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Drug utilization study in medical intensive care unit in a rural tertiary care teaching hospital in Maharashtra

Rucha Mahesh Shinde, Anand Kale, Swapnil Chube, Mahadeo Sawant.

Background: Drug utilization study is an important tool to study the clinical use of drugs and its impact on healthcare system. There is limited data from Indian medical intensive care unit (MICUs) on prescription patterns.

Objectives: To study the drug utilization pattern in the patients admitted to the MICU.

Materials and Methods: A retrospective observational study was conducted in a 14 bedded MICU of rural tertiary care hospital. Indoor case papers of the patients admitted to the MICU between 1st January 2016 and 28th February 2016 were studied, and the prescribing pattern was analyzed using the World Health Organization (WHO) basic drug indicators.

Results: A total 234 cases with the mean age group of 48 years were evaluated, 141 (60.78%) of which were males and 93 (39.74%) were females. The most common cause of admission was suicidal poisoning (45.69%). The average duration of stay was 4.24 days. The average number of drugs prescribed per patient was 6.26. Pantoprazole, atropine, pralidoxime, ondansetron, and ceftriaxone were prescribed in more than 30% of the patients. Average antibiotic prescribed per patient was 1.12 and ceftriaxone (30.42%) was the most commonly prescribed antibiotic. 47.97% of prescribed drugs were from the WHO model list of essential medicines and 60.48% were according to their brand names.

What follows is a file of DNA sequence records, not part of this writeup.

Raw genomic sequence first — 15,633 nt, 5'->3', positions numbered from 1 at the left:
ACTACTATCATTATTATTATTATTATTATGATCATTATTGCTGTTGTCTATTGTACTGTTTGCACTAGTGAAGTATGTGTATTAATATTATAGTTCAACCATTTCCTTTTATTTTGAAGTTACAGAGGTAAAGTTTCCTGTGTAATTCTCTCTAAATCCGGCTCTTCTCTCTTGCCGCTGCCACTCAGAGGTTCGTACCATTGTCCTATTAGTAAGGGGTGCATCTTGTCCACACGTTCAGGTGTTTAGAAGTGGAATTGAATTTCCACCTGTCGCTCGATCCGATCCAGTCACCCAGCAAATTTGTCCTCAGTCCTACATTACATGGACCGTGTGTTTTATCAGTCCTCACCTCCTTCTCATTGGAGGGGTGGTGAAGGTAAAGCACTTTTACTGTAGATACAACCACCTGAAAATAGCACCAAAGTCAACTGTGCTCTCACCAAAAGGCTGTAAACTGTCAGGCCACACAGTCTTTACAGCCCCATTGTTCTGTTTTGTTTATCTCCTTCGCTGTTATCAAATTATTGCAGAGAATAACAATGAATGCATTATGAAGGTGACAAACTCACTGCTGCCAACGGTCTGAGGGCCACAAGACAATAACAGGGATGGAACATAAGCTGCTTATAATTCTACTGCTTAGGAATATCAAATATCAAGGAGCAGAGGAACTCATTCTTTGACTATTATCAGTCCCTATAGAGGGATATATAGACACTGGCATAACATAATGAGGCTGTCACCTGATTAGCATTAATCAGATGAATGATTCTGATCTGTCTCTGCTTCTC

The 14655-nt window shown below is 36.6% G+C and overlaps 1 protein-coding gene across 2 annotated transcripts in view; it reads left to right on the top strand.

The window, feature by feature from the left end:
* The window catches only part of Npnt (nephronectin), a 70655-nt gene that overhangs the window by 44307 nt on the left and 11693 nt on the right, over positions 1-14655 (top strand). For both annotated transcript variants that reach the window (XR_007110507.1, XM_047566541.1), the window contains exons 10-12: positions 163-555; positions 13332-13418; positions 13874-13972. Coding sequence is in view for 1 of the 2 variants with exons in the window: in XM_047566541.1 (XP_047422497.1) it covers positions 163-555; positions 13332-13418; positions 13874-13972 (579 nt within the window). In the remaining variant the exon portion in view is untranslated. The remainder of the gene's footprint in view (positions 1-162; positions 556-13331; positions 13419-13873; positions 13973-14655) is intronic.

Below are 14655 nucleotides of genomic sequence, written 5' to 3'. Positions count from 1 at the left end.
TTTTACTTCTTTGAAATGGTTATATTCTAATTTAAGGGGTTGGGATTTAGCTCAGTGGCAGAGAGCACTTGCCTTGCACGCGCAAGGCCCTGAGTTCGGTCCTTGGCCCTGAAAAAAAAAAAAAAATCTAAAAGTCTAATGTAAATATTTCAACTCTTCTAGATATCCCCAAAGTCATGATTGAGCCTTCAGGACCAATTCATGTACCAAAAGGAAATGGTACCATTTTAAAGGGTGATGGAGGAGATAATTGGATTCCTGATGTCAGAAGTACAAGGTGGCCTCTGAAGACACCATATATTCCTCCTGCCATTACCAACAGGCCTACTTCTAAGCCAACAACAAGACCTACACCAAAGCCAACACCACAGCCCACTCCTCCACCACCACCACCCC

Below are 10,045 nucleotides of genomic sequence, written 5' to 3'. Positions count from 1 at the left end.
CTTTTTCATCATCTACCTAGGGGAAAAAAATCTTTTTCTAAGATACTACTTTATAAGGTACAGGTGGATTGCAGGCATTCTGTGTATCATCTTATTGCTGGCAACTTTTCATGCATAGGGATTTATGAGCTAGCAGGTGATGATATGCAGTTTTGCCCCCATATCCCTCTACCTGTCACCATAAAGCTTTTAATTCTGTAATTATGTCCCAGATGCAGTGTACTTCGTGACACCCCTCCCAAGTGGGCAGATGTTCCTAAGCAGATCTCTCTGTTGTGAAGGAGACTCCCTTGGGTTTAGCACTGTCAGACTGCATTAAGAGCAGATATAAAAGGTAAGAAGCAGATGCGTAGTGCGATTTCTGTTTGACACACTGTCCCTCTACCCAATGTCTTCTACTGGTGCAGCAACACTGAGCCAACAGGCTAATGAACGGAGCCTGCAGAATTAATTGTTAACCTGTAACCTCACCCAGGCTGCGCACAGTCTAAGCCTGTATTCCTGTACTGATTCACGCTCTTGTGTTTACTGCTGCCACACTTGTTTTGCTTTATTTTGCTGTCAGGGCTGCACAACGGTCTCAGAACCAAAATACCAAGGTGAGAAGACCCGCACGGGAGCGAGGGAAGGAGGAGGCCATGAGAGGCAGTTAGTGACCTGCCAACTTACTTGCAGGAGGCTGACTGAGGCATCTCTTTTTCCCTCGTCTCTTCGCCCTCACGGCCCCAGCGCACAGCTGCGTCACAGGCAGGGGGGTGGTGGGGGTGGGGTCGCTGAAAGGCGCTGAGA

Conclusion: The findings of this study are comparable to those of other studies. However, there is a scope of improvement in areas such as overdosing, prescribing more by generic names instead of brand names and from WHO Model List of Essential Medicines.

Key words: Drug Utilization; Defined Daily Dose; Prescribed Daily Dose; Overdosing; Generic Drugs; Essential Medicines

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The articles in Bibliomed are open access articles licensed under the terms of the Creative Commons Attribution-NonCommercial-ShareAlike 4.0 International License (https://creativecommons.org/licenses/by-nc-sa/4.0/) which permits unrestricted, non-commercial use, distribution and reproduction in any medium, provided the work is properly cited.